by Carmen Van Kerckhove
That’s a real turn-of-the-century ad, believe it or not. Hat tip to MultiCultClassics for finding this fascinating slideshow on Slate.com, that traces the history of racist imagery in advertising. I would definitely encourage you to click over to view all the examples they found. From Slate:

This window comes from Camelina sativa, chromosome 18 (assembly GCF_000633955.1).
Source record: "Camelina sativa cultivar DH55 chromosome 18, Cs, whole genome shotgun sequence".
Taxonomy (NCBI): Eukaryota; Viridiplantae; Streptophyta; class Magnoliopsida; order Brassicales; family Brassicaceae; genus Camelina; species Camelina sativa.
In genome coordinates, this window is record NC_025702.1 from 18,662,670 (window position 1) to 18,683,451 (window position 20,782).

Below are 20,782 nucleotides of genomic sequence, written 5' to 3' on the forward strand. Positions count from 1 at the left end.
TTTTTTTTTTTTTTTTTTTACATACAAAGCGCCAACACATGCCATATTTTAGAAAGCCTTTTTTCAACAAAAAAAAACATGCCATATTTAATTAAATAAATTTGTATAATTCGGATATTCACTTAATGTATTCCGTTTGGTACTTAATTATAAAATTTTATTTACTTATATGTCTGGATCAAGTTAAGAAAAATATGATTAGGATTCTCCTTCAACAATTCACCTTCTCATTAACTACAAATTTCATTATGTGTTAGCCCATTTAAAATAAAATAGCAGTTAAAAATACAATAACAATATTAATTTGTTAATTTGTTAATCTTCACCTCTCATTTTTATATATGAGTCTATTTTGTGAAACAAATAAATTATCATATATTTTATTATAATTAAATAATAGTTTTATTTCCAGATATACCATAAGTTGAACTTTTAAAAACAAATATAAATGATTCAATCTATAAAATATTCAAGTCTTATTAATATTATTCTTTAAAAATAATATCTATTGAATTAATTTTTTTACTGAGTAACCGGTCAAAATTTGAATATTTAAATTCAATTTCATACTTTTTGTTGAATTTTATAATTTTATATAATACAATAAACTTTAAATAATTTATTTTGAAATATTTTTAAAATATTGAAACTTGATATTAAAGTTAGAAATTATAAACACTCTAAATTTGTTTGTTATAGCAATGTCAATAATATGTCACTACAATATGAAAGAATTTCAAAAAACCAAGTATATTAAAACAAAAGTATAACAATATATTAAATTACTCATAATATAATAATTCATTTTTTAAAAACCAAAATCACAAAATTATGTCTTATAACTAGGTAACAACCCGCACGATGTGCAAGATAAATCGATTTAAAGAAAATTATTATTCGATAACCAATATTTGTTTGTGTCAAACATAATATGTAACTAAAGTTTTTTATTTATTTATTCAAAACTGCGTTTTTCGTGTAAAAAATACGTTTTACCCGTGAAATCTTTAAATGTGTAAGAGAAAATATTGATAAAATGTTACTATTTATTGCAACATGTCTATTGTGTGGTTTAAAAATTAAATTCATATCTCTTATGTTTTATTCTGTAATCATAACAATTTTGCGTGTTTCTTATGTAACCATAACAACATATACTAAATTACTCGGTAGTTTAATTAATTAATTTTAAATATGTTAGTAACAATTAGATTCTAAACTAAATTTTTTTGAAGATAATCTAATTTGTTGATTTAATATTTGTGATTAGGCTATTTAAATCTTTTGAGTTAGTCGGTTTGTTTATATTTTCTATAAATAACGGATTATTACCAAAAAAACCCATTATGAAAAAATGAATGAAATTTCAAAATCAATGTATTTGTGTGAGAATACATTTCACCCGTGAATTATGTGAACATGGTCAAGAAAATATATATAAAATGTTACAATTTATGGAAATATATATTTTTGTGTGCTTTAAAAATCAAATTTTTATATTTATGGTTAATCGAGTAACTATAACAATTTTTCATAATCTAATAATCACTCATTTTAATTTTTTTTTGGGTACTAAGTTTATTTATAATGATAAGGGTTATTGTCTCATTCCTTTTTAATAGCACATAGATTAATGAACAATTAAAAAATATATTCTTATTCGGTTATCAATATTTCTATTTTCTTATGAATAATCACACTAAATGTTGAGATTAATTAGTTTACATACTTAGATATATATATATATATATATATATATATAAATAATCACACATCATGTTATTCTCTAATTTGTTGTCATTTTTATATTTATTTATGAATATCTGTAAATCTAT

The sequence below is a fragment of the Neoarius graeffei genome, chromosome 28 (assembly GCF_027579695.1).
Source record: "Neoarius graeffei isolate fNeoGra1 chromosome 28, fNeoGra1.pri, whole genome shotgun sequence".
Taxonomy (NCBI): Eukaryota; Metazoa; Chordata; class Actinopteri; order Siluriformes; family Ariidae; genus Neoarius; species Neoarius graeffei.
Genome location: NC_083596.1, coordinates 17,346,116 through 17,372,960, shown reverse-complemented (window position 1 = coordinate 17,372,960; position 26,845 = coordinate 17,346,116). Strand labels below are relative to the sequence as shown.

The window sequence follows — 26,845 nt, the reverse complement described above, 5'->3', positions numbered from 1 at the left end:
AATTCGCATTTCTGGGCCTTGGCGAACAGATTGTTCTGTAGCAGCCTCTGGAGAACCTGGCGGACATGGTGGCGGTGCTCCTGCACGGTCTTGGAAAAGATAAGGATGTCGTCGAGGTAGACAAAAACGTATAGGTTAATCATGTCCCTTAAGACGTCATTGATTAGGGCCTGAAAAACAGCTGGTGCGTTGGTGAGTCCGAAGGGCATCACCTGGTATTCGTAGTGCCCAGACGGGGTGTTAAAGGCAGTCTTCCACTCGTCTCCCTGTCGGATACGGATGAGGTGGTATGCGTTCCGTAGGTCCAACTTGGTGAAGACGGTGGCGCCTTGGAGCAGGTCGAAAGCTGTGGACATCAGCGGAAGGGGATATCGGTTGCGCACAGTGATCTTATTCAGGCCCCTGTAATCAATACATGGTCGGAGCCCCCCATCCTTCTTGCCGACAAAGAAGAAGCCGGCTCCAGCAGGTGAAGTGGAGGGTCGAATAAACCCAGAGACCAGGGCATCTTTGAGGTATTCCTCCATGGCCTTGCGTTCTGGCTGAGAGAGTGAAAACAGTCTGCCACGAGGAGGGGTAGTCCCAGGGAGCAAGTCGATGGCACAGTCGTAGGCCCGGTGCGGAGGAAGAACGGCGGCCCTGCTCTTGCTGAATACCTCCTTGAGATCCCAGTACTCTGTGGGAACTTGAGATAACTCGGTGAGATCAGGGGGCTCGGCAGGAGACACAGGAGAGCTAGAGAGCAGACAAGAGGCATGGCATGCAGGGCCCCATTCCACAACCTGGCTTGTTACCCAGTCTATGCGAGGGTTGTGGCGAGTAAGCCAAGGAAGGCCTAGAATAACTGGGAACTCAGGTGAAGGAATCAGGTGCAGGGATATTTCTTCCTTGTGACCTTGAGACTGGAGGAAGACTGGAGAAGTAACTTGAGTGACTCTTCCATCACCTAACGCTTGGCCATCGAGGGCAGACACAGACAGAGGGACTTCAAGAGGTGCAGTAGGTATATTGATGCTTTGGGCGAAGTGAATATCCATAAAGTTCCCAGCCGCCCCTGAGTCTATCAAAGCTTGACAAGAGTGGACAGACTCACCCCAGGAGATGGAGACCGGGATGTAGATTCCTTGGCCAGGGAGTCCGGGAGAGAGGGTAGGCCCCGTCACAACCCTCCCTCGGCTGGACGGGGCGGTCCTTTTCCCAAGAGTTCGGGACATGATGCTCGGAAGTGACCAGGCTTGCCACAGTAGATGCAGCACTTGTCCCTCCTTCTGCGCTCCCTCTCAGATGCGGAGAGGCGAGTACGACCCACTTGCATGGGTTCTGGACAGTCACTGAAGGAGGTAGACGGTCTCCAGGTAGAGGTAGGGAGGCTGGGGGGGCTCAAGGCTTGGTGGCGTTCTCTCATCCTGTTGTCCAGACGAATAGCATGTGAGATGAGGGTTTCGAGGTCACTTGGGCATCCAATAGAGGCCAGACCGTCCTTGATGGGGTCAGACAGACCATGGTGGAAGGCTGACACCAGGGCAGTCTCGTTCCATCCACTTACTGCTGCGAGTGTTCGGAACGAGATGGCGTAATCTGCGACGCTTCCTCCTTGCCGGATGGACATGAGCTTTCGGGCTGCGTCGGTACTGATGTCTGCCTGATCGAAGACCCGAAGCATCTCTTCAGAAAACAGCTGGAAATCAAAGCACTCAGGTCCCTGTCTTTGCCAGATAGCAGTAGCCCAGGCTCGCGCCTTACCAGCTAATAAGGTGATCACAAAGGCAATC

Nasty stereotypes have helped move the merchandise for more than a century, and the history of their use and abuse offers a weird and telling glimpse of race relations in this country. Not surprisingly, the earliest instances were the most egregious. This circa-1900 ad for a rodent-control product called Rough on Rats doesn’t just exploit the then-popular urban legend that Chinese people eat rats. It also underscores the intensity of American xenophobia of the day. There were anti-Chinese riots at the time, as well as legislation like the Chinese Exclusion Act, a federal ban on immigration passed in 1882. (It was on the books until 1943.) In the ad, “They must go” refers both to the rodents and the Chinese.